Global Fund, World Bank to collaborate on universal health coverage in Africa
The United States. pledged up to $4.3 billion to the Global Fund to Fight AIDS, Tuberculosis and Malaria last week for the 2017-2019 funding cycle, ahead of the fifth replenishment of the Global Fund to be held in Montreal, Canada, this month. As in past years, the U.S. pledge represents $1 for every $2 pledged by other donors through September 2017.
The Global Fund aims to raise $13 billion during this replenishment period, projecting that funding will save 8 million lives and avert 300 million new infections of HIV, tuberculosis and malaria in 140 countries. Currently, the Global Fund provides life-saving HIV treatment for over 9 million people, and has tested and treated over 15 million people for tuberculosis.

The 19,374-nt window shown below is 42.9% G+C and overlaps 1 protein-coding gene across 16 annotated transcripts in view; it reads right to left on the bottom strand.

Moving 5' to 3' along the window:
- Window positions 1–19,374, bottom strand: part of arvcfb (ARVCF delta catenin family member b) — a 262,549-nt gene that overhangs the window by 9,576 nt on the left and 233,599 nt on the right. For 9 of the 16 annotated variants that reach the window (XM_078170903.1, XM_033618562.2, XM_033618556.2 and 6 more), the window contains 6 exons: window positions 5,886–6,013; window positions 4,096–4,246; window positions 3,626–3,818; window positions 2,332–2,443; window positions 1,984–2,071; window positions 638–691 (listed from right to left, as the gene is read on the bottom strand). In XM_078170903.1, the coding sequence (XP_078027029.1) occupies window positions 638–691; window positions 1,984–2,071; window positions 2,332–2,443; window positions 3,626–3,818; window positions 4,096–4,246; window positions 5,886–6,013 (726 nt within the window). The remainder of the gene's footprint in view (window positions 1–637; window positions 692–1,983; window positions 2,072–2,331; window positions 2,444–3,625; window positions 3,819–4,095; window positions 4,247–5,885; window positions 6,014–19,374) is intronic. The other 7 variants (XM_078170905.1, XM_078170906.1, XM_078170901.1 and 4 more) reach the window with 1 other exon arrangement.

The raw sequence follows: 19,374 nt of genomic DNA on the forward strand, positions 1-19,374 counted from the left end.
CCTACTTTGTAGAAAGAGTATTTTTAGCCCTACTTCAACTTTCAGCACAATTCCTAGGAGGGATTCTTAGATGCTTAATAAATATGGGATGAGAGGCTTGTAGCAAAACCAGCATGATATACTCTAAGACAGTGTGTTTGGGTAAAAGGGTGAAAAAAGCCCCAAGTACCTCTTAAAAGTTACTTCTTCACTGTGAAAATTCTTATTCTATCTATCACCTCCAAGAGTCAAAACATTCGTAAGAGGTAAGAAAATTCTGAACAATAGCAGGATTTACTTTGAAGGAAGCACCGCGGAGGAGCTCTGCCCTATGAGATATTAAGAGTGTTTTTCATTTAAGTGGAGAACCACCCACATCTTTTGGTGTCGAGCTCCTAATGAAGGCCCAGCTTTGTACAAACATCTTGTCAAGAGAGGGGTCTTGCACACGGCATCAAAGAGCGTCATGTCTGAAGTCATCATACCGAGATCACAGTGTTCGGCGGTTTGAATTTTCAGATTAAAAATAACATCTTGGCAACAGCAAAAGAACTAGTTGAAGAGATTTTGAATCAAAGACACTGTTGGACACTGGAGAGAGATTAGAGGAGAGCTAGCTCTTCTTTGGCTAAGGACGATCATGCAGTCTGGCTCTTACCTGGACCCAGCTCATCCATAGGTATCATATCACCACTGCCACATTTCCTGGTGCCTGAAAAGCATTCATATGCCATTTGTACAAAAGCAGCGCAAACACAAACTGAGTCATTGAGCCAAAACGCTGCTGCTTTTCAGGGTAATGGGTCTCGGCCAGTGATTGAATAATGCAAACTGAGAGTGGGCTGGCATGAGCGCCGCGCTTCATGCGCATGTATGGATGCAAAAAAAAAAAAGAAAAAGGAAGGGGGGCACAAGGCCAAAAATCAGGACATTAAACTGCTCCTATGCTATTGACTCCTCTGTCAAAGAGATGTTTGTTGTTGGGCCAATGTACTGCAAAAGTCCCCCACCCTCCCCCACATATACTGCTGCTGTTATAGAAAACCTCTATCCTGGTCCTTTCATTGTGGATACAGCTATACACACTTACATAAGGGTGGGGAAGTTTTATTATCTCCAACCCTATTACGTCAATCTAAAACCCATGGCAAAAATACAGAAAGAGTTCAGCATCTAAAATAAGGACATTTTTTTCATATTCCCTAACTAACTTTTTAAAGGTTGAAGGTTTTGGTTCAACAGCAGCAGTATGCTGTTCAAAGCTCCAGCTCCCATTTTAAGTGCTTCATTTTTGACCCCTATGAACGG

The pledge follows release of a report last week on necessary steps to accelerate progress toward universal access to health care in Africa, and the announcement of collaboration between the Global Fund and the World Bank to invest $24 billion to develop universal health coverage in the region over the next five years. The announcement was made at the sixth Tokyo International Conference on African Development.
The Global Fund committed $9 billion, which includes $6 billion to treat and prevent HIV, tuberculosis and malaria, and $3 billion to invest in health systems, including strengthened procurement systems and supply chains, improved data quality and management systems, and strengthened human resources for health. The World Bank will contribute $15 billion over the next five years to early childhood development activities, pandemic preparedness, and crisis preparedness and response.
The World Bank, Global Fund and other partners launched the report, UHC in Africa: A Framework for Action, at the conference.